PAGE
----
The British Film Institute (BFI) has said its priority is to ensure the UK remains in the European Union’s Creative Europe MEDIA programme after the country withdraws from the EU at the end of the Brexit transition period on December 31, 2020.
“The BFI has done so much work with the department of Digital, Culture, Media and Sport [DCMS] looking at the value of the [Creative Europe] programme. There would be some understanding of why there needed to be a different funding stream were we not able to be included in the Creative Europe programme,” Harriet Finney, director of external affairs for the BFI, told Screen just before the European Film Market in Berlinale.
The programme includes participation in the Europa Cinemas network which supports the release of UK films at participating European cinemas and of European films in the UK. It also includes funding for initiatives such as the ‘Promotion of Audiovisual Works Online’, for which MUBI and Curzon Cinemas have been recent recipients, and provides development slate funding for UK companies including The Bureau, Passion Pictures and Spring Films.
Coincidentally, the present iteration of the Creative Europe programme will also end on December 31. The BFI is continuing to make “very clear recommendations” to the UK government that the UK should remain part of the next MEDIA programme, running from 2021-2027.
This is one of the key points Finney said the BFI will be pushing with newly-appointed culture secretary Oliver Dowden.
However, when the UK and EU negotiate, Creative Europe will be included alongside other EU programmes such as Erasmus and Horizon, as part of a bigger discussion – and the framework of that discussion is yet to be set. In a worst-case scenario, if the UK does drop out of the next Creative Europe programme, the industry will be looking for Government to provide replacement funding.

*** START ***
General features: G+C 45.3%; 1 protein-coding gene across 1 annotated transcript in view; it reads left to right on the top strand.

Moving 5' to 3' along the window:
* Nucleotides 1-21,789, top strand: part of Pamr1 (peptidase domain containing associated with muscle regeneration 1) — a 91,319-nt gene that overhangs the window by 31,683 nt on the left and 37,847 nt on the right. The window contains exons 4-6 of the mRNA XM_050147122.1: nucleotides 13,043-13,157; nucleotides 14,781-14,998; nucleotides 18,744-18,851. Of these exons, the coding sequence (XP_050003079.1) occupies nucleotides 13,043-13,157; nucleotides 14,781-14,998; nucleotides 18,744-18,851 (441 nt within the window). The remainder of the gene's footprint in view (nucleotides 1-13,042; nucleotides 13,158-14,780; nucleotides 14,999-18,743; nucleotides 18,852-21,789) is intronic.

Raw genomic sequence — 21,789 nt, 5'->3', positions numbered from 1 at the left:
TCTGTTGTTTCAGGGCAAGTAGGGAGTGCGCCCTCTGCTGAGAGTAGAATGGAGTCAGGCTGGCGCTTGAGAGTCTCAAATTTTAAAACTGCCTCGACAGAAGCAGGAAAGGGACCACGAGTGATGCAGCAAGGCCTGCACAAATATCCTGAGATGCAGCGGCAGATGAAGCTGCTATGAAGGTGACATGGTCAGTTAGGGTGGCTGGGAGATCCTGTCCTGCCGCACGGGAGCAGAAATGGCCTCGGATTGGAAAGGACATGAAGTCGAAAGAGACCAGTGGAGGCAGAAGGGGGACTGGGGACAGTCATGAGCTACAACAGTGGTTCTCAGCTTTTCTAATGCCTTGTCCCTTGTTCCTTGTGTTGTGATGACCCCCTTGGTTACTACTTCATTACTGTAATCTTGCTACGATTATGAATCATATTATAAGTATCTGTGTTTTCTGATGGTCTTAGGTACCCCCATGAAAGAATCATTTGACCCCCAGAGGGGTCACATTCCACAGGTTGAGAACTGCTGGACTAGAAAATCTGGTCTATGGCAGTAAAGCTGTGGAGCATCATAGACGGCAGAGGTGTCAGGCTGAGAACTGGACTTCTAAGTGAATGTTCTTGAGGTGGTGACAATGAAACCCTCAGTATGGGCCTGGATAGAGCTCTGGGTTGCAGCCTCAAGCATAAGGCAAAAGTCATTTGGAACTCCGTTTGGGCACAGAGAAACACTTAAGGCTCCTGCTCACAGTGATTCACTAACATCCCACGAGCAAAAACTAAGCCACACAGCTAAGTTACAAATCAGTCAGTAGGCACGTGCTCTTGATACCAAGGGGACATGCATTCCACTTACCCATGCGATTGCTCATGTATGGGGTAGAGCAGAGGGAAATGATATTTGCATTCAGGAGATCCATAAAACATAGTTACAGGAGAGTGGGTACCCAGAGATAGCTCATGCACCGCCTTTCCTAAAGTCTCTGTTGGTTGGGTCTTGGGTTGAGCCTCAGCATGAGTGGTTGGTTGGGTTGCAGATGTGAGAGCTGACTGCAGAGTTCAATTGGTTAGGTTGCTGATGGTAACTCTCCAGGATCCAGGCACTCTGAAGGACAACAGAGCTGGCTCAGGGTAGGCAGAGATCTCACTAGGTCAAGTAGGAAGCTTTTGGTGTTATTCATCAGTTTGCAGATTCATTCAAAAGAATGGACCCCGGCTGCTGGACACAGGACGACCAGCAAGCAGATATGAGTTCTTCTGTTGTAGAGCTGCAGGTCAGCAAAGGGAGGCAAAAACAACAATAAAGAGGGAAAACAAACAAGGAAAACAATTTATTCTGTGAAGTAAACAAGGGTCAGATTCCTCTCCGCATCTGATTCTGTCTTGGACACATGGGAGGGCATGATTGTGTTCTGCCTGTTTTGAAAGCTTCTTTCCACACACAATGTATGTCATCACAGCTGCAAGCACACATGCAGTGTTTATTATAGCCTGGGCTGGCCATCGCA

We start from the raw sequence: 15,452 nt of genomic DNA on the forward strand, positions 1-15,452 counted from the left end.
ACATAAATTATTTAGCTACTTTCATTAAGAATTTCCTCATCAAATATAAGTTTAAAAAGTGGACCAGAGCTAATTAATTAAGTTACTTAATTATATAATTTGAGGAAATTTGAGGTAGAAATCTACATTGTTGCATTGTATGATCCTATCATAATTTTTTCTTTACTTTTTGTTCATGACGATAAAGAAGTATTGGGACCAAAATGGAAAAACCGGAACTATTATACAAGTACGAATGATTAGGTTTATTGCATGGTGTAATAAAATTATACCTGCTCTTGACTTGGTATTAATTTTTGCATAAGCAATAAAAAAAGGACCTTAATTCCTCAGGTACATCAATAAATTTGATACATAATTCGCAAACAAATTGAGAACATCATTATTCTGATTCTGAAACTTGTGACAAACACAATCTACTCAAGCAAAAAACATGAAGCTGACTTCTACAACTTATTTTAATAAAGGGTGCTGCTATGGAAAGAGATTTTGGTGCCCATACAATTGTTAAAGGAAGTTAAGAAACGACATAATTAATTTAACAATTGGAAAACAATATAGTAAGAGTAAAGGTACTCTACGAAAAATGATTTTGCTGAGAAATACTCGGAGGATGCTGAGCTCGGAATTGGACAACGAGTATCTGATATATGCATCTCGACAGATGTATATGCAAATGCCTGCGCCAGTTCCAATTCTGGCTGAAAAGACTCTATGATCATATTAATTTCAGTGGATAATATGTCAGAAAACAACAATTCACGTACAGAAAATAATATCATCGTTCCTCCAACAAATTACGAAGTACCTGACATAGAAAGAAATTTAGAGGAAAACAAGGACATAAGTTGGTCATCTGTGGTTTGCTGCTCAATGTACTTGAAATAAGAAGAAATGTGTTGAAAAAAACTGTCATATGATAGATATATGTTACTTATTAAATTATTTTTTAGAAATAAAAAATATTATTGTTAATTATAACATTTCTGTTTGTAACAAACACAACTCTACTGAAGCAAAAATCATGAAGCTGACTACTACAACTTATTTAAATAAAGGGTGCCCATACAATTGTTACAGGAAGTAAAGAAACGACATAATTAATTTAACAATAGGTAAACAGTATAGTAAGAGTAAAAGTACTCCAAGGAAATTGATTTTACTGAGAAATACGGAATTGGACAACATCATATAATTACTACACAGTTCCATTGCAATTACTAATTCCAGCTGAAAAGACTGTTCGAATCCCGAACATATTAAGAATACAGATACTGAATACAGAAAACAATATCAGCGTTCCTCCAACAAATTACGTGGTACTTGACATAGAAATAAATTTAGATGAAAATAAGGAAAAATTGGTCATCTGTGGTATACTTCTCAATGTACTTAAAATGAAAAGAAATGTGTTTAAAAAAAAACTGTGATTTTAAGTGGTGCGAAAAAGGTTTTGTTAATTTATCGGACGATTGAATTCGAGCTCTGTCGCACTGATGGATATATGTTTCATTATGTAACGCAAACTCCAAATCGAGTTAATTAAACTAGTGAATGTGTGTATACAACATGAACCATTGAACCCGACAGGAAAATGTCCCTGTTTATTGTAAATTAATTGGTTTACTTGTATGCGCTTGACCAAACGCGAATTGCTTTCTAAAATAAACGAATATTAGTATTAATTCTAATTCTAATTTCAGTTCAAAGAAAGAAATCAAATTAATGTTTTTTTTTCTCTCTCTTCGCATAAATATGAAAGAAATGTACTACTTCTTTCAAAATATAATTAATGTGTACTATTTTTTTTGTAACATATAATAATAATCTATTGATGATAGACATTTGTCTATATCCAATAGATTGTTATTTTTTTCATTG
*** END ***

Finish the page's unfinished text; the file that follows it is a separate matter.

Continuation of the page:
Finney said she is feeling optimistic given reports the DCMS itself might have been scrapped as part of a radical overhaul of government. However, it has so far avoided that fate.
“The DCMS has obviously not been abandoned, I think it is quite interesting they actually now have an extra minister,” Finney said in reference to John Whittingdale, a former culture secretary, who has returned to the DCMS as a minister of state alongside Caroline Dineage.
“That’s good news from a DCMS perspective,” Finney explained. “The BFI’s relationship with the DCMS is in very rude health at the moment.”
Speaking to Screen on the eve of the EFM, Claude-Eric Poiroux, director-general of the Europa Cinema programme, made an impassioned plea for the UK to remain within the organisation. The MEDIA-backed network has more than 1,200 cinemas and 3,123 screen throughout 43 European countries.
“The UK’s departure would mean the loss of 30 cinemas in 20 different cities,” Poiroux pointed out. “British films would no longer be considered European and that would represent a loss for all our European countries throughout the network.”
UK films, he pointed out, are the second most popular in the network’s cinemas, accounting for 15% of admissions. That is a big hole for the network to fill.
“There is another dimension to this debate which is cultural and intellectual,” Poiroux continued. ”It would be impossible to consider Ken Loach, Mike Newell, Sally Potter, Mike Leigh, Nick Park, Danny Boyle, Sarah Gavron and Lynne Ramsay as non-European directors. That would be an abomination.